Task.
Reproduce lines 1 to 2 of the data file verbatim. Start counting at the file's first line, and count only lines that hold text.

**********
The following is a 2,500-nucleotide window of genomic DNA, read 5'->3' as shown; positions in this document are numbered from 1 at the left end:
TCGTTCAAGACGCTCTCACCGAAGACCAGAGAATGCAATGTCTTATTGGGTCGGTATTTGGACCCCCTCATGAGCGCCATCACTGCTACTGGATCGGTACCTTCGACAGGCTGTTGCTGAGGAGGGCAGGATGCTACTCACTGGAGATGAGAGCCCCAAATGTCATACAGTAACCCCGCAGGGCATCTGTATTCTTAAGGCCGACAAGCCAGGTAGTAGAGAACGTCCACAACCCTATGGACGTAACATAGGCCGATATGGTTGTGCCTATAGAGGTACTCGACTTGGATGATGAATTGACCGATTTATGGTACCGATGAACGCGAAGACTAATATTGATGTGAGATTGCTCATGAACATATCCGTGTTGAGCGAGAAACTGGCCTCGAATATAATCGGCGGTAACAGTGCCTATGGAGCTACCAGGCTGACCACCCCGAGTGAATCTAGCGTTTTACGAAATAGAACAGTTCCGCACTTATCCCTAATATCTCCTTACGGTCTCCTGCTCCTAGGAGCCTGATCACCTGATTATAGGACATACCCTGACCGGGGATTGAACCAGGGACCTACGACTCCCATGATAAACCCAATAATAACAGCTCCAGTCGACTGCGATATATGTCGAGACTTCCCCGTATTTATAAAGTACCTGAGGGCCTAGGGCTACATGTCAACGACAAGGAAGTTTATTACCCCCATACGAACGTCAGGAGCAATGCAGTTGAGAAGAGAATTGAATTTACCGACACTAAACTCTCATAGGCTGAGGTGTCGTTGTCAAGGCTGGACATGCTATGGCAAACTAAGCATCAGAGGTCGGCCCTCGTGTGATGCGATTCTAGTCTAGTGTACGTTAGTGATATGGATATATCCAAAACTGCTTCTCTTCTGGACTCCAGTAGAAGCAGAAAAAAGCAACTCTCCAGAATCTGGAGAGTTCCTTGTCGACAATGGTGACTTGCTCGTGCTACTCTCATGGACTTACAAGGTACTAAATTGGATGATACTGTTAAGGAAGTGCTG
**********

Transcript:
The following is a 2,500-nucleotide window of genomic DNA, read 5'->3' as shown; positions in this document are numbered from 1 at the left end:
TCGTTCAAGACGCTCTCACCGAAGACCAGAGAATGCAATGTCTTATTGGGTCGGTATTTGGACCCCCTCATGAGCGCCATCACTGCTACTGGATCGGTACCTTCGACAGGCTGTTGCTGAGGAGGGCAGGATGCTACTCACTGGAGATGAGAGCCCCAAATGTCATACAGTAACCCCGCAGGGCATCTGTATTCTTAAGGCCGACAAGCCAGGTAGTAGAGAACGTCCACAACCCTATGGACGTAACATAGGCCGATATGGTTGTGCCTATAGAGGTACTCGACTTGGATGATGAATTGACCGATTTATGGTACCGATGAACGCGAAGACTAATATTGATGTGAGATTGCTCATGAACATATCCGTGTTGAGCGAGAAACTGGCCTCGAATATAATCGGCGGTAACAGTGCCTATGGAGCTACCAGGCTGACCACCCCGAGTGAATCTAGCGTTTTACGAAATAGAACAGTTCCGCACTTATCCCTAATATCTCCTTACGGTCTCCTGCTCCTAGGAGCCTGATCACCTGATTATAGGACATACCCTGACCGGGGATTGAACCAGGGACCTACGACTCCCATGATAAACCCAATAATAACAGCTCCAGTCGACTGCGATATATGTCGAGACTTCCCCGTATTTATAAAGTACCTGAGGGCCTAGGGCTACATGTCAACGACAAGGAAGTTTATTACCCCCATACGAACGTCAGGAGCAATGCAGTTGAGAAGAGAATTGAATTTACCGACACTAAACTCTCATAGGCTGAGGTGTCGTTGTCAAGGCTGGACATGCTATGGCAAACTAAGCATCAGAGGTCGGCCCTCGTGTGATGCGATTCTAGTCTAGTGTACGTTAGTGATATGGATATATCCAAAACTGCTTCTCTTCTGGACTCCAGTAGAAGCAGAAAAAAGCAACTCTCCAGAATCTGGAGAGTTCCTTGTCGACAATGGTGACTTGCTCGTGCTACTCTCATGGACTTACAAGGTACTAAATTGGATGATACTGTTAAGGAAGTGCTG